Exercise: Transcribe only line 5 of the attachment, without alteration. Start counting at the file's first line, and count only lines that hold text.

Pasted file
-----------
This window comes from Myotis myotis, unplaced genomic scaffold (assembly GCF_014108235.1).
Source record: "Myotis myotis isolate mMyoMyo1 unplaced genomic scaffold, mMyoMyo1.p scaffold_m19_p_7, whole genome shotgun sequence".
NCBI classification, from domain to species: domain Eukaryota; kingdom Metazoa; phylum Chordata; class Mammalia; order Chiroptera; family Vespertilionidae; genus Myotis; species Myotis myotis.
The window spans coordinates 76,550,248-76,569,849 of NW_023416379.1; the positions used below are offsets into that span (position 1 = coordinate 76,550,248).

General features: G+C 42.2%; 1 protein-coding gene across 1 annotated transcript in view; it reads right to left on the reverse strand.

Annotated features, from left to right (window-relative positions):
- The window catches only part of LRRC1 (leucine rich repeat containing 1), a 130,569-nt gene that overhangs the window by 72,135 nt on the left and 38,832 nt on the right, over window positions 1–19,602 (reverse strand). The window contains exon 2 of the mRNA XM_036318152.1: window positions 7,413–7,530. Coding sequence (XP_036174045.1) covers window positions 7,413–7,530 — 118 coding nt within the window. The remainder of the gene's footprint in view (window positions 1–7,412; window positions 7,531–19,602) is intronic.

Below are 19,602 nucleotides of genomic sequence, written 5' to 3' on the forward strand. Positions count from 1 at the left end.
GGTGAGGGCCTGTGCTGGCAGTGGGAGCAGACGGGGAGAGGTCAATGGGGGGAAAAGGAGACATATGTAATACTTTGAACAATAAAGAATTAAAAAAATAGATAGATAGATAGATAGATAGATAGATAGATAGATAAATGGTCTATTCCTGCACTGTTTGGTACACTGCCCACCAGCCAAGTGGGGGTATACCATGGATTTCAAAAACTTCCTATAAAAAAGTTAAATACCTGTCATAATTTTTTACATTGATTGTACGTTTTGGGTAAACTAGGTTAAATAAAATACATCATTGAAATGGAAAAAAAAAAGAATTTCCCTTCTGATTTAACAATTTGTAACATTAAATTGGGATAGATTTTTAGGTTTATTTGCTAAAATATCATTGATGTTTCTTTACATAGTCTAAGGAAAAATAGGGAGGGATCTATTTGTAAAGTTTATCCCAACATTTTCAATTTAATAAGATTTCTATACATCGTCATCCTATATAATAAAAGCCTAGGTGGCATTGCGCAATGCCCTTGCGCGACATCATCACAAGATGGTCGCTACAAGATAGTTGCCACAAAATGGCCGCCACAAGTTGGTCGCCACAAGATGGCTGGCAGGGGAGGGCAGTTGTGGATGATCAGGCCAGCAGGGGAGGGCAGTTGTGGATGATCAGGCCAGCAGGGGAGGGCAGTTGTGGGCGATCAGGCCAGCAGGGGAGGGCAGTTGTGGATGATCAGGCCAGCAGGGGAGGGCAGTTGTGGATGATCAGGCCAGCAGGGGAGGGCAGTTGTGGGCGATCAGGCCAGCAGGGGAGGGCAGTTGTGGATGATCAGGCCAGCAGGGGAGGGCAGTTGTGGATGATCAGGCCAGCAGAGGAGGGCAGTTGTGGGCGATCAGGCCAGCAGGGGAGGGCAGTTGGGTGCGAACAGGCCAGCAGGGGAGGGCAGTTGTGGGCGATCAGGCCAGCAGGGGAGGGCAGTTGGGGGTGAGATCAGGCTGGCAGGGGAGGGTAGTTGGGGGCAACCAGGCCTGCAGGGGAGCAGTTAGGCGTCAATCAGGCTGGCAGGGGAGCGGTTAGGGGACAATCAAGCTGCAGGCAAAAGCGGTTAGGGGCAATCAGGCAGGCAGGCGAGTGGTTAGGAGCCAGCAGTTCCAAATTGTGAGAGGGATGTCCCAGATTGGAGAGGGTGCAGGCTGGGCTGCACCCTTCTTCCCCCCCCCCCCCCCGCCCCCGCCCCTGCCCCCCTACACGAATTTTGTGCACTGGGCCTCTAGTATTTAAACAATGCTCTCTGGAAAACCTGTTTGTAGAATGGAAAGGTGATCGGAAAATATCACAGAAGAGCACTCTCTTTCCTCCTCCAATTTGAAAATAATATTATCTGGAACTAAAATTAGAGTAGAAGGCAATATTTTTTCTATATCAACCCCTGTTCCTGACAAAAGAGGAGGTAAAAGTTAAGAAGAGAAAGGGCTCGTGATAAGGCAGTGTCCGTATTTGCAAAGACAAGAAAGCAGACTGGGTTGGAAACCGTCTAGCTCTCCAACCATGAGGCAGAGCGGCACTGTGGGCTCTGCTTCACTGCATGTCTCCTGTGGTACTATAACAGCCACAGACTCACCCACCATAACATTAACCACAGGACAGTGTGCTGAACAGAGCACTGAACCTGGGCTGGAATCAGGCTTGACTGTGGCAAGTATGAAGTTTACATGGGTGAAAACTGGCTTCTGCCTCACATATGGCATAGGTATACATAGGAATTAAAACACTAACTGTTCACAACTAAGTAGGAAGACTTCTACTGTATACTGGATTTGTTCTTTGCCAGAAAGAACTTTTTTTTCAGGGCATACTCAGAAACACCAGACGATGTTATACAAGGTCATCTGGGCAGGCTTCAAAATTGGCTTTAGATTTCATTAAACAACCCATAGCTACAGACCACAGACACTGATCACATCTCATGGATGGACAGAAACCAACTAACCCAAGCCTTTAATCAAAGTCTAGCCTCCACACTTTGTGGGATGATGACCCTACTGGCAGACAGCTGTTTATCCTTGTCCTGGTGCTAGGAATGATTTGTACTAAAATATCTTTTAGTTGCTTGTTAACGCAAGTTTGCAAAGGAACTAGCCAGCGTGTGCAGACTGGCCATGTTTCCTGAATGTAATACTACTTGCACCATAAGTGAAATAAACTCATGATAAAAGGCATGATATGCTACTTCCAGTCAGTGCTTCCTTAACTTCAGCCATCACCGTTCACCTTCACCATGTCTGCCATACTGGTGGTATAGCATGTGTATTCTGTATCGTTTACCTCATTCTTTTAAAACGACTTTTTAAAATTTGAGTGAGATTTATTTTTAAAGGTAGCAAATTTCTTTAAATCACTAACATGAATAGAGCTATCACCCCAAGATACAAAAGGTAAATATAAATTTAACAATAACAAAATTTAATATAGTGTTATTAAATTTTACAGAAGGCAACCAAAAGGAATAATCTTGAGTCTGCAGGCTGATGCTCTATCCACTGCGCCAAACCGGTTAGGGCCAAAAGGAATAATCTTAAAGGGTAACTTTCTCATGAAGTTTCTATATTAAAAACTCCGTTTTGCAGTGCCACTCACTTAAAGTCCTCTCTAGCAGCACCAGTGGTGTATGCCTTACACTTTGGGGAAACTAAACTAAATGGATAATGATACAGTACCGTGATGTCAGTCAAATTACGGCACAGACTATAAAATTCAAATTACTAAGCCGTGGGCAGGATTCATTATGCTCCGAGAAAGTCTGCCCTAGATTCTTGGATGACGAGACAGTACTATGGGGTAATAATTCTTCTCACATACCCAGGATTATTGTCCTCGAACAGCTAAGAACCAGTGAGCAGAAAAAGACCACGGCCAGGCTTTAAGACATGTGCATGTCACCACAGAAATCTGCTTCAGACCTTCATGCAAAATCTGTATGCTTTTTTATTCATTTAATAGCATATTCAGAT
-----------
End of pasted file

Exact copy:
General features: G+C 42.2%; 1 protein-coding gene across 1 annotated transcript in view; it reads right to left on the reverse strand.